Bill Targeting Route 130 Pedestrian Dangers Advances In NJ Senate

TRENTON – A bill inspired by the death of a Burlington City teen who was struck and killed by a passing motorist on Route 130 two years ago advanced from the Senate recently.

Antwan's Law — S-1484 — is named for Antwan Timbers Jr., 17, who died after being struck near midnight in May 2016 as he waited to cross an intersection along Route 130, one of the state’s most dangerous roads for pedestrians.

The bill picked up Senate approval with a vote of 34-1 and next heads to the Assembly for further consideration. It must pass both houses and then earn Gov. Phil Murphy's signature before becoming a law.

State Sen. Troy Singleton (D-Burlington) helped sponsor the legislation to make roadways safer for pedestrians.

The measure would permanently reduce the speed limit to 25 mph on Route 130 near Burlington City High School and Wilbur Watts Intermediate School and would also triple fines for those caught speeding in the school zone.

“Antwan’s heartbreaking death was a painful incident that underscores what the data on Route 130 has shown for years — that this is one of the most dangerous roads for pedestrians in our state,” said Singleton in a news release. “Whether they're going to school or to get a slice of pizza with friends, our kids are in danger every time they cross this highway. 

“Thanks to the activism of the Burlington City High School students and the advocacy of my predecessor, Sen. Diane Allen, Antwan’s Law is one step closer to becoming an actuality. It will not only be impactful in this community, but in other areas across the state where children face a similar hazard near their schools."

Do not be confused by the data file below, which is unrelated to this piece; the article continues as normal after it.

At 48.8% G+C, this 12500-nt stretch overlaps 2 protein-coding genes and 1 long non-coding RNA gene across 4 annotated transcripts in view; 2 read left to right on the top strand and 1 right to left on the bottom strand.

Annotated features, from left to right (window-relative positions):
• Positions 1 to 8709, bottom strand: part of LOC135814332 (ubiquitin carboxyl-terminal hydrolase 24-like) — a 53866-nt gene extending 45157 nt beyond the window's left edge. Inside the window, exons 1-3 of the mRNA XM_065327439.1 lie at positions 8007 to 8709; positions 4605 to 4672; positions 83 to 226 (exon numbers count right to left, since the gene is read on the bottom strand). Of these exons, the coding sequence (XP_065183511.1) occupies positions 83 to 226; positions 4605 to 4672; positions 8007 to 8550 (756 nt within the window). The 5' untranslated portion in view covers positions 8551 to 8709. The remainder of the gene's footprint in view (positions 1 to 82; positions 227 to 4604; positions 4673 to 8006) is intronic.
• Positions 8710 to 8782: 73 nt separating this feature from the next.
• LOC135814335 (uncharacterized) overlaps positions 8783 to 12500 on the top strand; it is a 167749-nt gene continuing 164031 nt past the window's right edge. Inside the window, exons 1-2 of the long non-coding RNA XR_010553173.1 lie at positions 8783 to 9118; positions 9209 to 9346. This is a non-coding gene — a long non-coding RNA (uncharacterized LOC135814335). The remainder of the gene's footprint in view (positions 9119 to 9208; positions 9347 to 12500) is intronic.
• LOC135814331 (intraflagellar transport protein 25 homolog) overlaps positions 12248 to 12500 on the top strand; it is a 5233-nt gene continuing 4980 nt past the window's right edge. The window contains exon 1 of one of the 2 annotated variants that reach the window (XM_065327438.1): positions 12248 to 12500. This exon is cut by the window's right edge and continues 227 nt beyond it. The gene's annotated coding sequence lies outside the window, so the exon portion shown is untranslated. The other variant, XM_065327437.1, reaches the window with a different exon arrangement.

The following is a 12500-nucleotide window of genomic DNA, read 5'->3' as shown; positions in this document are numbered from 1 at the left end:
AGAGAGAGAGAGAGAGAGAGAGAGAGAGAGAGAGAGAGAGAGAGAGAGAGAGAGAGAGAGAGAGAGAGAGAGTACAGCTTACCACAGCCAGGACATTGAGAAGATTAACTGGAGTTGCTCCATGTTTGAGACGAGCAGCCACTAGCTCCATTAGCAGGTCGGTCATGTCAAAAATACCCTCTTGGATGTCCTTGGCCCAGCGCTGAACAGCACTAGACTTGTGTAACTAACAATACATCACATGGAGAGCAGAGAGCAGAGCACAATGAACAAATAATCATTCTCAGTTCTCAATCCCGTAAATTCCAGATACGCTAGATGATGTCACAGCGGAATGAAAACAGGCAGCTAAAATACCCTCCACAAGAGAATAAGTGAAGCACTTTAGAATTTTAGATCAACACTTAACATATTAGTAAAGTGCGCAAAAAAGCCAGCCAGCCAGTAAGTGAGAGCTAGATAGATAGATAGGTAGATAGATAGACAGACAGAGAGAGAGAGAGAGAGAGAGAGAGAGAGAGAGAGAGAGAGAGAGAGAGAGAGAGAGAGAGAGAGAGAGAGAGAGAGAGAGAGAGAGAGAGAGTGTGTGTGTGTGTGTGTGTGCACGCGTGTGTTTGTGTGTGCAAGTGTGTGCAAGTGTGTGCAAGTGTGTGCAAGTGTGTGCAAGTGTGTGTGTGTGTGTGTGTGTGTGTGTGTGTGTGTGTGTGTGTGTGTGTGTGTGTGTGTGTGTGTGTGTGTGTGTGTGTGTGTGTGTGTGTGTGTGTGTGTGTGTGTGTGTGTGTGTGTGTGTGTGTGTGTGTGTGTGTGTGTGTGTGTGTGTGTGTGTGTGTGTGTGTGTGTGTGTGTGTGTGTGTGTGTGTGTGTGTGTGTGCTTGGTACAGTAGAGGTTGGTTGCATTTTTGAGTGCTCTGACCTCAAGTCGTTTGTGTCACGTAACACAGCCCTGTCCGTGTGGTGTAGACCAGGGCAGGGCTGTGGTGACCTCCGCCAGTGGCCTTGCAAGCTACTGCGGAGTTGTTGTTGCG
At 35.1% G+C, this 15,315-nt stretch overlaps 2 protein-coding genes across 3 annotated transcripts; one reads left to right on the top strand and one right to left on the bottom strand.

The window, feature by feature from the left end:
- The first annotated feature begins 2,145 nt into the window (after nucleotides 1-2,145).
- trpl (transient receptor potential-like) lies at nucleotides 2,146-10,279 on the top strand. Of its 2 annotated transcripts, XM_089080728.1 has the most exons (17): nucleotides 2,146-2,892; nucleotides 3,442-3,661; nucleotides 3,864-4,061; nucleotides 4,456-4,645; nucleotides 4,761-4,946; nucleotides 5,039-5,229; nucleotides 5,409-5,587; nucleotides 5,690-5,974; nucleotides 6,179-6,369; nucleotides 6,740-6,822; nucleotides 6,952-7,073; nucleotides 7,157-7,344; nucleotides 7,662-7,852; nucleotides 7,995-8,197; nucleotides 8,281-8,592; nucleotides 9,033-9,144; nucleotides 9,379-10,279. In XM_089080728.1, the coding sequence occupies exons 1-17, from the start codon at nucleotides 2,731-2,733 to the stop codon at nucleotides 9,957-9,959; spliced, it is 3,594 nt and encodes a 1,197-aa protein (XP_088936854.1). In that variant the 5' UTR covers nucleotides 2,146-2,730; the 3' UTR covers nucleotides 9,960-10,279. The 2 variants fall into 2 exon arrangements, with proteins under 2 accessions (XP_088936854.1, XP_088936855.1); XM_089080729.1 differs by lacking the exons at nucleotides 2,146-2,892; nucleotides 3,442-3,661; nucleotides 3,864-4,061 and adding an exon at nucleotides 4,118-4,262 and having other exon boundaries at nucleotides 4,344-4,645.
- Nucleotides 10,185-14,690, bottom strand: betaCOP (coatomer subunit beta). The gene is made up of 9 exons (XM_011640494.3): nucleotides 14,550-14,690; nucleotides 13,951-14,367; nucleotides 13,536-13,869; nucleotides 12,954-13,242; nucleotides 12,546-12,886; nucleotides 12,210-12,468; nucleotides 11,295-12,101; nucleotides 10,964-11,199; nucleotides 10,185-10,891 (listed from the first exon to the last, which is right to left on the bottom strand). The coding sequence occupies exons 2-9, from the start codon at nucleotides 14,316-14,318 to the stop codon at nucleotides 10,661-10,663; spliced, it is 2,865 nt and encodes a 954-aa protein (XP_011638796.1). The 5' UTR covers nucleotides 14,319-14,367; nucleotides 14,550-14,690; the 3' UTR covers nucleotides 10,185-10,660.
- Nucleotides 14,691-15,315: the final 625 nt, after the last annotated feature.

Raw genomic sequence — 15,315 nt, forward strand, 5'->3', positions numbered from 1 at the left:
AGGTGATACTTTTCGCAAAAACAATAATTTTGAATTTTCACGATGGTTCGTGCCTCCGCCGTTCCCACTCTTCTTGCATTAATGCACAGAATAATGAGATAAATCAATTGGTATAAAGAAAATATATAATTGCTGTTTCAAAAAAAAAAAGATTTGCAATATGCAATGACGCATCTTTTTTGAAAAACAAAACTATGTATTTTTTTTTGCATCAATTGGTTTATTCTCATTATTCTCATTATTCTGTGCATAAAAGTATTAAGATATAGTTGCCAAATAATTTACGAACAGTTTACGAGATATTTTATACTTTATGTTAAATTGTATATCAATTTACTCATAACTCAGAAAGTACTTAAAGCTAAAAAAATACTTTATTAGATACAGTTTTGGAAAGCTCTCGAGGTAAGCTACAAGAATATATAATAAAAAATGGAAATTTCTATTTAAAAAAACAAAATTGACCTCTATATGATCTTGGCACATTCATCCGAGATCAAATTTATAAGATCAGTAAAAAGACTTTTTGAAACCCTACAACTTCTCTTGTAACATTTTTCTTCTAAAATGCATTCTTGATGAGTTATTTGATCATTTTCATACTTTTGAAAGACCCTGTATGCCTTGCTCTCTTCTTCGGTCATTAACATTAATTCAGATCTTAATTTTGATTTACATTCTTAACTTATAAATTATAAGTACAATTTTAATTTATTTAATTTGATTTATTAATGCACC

Burlington City High School sits just off Route 130 North and parts of Wilbur Watts Intermediate School back up to Route 130 South on the opposite side.

The speed limit is 25 mph when children are going to and leaving school during school hours, but increases to 40 mph all other times.

A year ago, the New Jersey Department of Transportation implemented changes to traffic patterns on Route 130 in Burlington City, narrowing the highway from three lanes to two — something they call a “road diet” — in hopes of getting drivers to slow down.

Prompted by their classmates’ death, Burlington City High School students started a “25 Saves Lives” campaign two years ago, calling for a full-day reduction in the speed limit in the school zone along Route 130 as well.

Allen, who is now retired, came to the high school two years ago to introduce the piece of legislation, with Timbers' family present. He was a block away from his high school when he was fatally struck by a drunken driver, whose vehicle left the roadway.

“The safety of our children is a priority that I take seriously,” Singleton told the Courier-Post. “This initiative will help provide that safety and I am pleased by the bipartisan manner in which it was advanced."

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